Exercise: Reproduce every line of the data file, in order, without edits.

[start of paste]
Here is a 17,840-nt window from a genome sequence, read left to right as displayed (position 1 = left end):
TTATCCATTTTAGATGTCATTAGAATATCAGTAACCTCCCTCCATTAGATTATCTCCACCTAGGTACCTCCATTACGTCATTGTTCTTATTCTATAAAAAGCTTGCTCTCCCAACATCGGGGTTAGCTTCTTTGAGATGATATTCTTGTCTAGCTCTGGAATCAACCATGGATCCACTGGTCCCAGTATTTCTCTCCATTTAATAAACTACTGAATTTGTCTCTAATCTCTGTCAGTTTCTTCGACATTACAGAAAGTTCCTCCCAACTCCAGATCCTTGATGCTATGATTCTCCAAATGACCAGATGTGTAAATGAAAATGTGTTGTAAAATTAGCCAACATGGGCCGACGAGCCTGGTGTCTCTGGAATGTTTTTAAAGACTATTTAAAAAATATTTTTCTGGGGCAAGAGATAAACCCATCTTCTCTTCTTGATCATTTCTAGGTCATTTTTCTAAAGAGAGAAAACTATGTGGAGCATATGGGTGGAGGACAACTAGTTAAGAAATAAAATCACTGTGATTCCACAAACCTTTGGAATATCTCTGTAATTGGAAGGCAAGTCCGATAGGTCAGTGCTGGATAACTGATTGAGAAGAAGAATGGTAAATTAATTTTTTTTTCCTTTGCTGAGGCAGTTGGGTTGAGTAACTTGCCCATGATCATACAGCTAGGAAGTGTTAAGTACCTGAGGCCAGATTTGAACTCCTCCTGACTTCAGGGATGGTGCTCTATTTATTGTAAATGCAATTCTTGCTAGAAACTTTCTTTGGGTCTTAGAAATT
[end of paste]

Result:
Here is a 17,840-nt window from a genome sequence, read left to right as displayed (position 1 = left end):
TTATCCATTTTAGATGTCATTAGAATATCAGTAACCTCCCTCCATTAGATTATCTCCACCTAGGTACCTCCATTACGTCATTGTTCTTATTCTATAAAAAGCTTGCTCTCCCAACATCGGGGTTAGCTTCTTTGAGATGATATTCTTGTCTAGCTCTGGAATCAACCATGGATCCACTGGTCCCAGTATTTCTCTCCATTTAATAAACTACTGAATTTGTCTCTAATCTCTGTCAGTTTCTTCGACATTACAGAAAGTTCCTCCCAACTCCAGATCCTTGATGCTATGATTCTCCAAATGACCAGATGTGTAAATGAAAATGTGTTGTAAAATTAGCCAACATGGGCCGACGAGCCTGGTGTCTCTGGAATGTTTTTAAAGACTATTTAAAAAATATTTTTCTGGGGCAAGAGATAAACCCATCTTCTCTTCTTGATCATTTCTAGGTCATTTTTCTAAAGAGAGAAAACTATGTGGAGCATATGGGTGGAGGACAACTAGTTAAGAAATAAAATCACTGTGATTCCACAAACCTTTGGAATATCTCTGTAATTGGAAGGCAAGTCCGATAGGTCAGTGCTGGATAACTGATTGAGAAGAAGAATGGTAAATTAATTTTTTTTTCCTTTGCTGAGGCAGTTGGGTTGAGTAACTTGCCCATGATCATACAGCTAGGAAGTGTTAAGTACCTGAGGCCAGATTTGAACTCCTCCTGACTTCAGGGATGGTGCTCTATTTATTGTAAATGCAATTCTTGCTAGAAACTTTCTTTGGGTCTTAGAAATT